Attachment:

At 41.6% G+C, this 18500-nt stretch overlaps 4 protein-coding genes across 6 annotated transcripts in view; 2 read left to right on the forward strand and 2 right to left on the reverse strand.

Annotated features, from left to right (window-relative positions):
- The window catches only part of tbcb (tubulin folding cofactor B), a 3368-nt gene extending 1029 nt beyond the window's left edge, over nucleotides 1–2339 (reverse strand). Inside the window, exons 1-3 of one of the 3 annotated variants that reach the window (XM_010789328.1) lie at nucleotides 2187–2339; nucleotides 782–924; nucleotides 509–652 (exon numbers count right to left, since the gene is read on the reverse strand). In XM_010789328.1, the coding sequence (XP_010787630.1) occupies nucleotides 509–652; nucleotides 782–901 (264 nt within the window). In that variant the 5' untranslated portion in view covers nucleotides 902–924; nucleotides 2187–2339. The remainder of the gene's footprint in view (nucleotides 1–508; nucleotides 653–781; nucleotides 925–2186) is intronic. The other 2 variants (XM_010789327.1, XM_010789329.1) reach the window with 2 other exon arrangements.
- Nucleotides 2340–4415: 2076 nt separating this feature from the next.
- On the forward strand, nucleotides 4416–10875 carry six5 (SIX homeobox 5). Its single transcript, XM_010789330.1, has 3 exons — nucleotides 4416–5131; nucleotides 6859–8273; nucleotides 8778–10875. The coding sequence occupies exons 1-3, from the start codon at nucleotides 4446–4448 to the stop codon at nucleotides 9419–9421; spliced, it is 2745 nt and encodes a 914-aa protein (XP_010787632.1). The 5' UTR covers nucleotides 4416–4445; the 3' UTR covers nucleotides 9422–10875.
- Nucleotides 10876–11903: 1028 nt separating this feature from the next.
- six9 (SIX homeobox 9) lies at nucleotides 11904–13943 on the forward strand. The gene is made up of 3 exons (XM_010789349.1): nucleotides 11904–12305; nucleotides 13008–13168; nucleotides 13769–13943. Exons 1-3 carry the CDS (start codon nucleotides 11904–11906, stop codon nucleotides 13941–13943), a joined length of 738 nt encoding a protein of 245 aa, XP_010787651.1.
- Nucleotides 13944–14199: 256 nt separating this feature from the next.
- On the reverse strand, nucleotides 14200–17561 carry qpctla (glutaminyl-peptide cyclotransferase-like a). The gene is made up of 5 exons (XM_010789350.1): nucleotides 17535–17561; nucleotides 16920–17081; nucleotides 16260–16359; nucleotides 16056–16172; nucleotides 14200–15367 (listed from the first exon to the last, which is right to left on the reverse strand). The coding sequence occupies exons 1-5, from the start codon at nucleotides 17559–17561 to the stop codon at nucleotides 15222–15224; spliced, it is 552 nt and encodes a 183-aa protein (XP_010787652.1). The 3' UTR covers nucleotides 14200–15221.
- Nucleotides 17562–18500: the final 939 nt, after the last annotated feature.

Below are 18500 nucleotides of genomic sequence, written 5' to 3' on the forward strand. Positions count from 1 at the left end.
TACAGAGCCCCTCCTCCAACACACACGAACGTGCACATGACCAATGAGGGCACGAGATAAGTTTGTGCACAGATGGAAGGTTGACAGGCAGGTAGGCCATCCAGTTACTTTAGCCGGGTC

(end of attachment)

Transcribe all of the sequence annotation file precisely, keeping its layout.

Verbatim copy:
At 41.6% G+C, this 18500-nt stretch overlaps 4 protein-coding genes across 6 annotated transcripts in view; 2 read left to right on the forward strand and 2 right to left on the reverse strand.

Annotated features, from left to right (window-relative positions):
- The window catches only part of tbcb (tubulin folding cofactor B), a 3368-nt gene extending 1029 nt beyond the window's left edge, over nucleotides 1–2339 (reverse strand). Inside the window, exons 1-3 of one of the 3 annotated variants that reach the window (XM_010789328.1) lie at nucleotides 2187–2339; nucleotides 782–924; nucleotides 509–652 (exon numbers count right to left, since the gene is read on the reverse strand). In XM_010789328.1, the coding sequence (XP_010787630.1) occupies nucleotides 509–652; nucleotides 782–901 (264 nt within the window). In that variant the 5' untranslated portion in view covers nucleotides 902–924; nucleotides 2187–2339. The remainder of the gene's footprint in view (nucleotides 1–508; nucleotides 653–781; nucleotides 925–2186) is intronic. The other 2 variants (XM_010789327.1, XM_010789329.1) reach the window with 2 other exon arrangements.
- Nucleotides 2340–4415: 2076 nt separating this feature from the next.
- On the forward strand, nucleotides 4416–10875 carry six5 (SIX homeobox 5). Its single transcript, XM_010789330.1, has 3 exons — nucleotides 4416–5131; nucleotides 6859–8273; nucleotides 8778–10875. The coding sequence occupies exons 1-3, from the start codon at nucleotides 4446–4448 to the stop codon at nucleotides 9419–9421; spliced, it is 2745 nt and encodes a 914-aa protein (XP_010787632.1). The 5' UTR covers nucleotides 4416–4445; the 3' UTR covers nucleotides 9422–10875.
- Nucleotides 10876–11903: 1028 nt separating this feature from the next.
- six9 (SIX homeobox 9) lies at nucleotides 11904–13943 on the forward strand. The gene is made up of 3 exons (XM_010789349.1): nucleotides 11904–12305; nucleotides 13008–13168; nucleotides 13769–13943. Exons 1-3 carry the CDS (start codon nucleotides 11904–11906, stop codon nucleotides 13941–13943), a joined length of 738 nt encoding a protein of 245 aa, XP_010787651.1.
- Nucleotides 13944–14199: 256 nt separating this feature from the next.
- On the reverse strand, nucleotides 14200–17561 carry qpctla (glutaminyl-peptide cyclotransferase-like a). The gene is made up of 5 exons (XM_010789350.1): nucleotides 17535–17561; nucleotides 16920–17081; nucleotides 16260–16359; nucleotides 16056–16172; nucleotides 14200–15367 (listed from the first exon to the last, which is right to left on the reverse strand). The coding sequence occupies exons 1-5, from the start codon at nucleotides 17559–17561 to the stop codon at nucleotides 15222–15224; spliced, it is 552 nt and encodes a 183-aa protein (XP_010787652.1). The 3' UTR covers nucleotides 14200–15221.
- Nucleotides 17562–18500: the final 939 nt, after the last annotated feature.

Below are 18500 nucleotides of genomic sequence, written 5' to 3' on the forward strand. Positions count from 1 at the left end.
TACAGAGCCCCTCCTCCAACACACACGAACGTGCACATGACCAATGAGGGCACGAGATAAGTTTGTGCACAGATGGAAGGTTGACAGGCAGGTAGGCCATCCAGTTACTTTAGCCGGGTC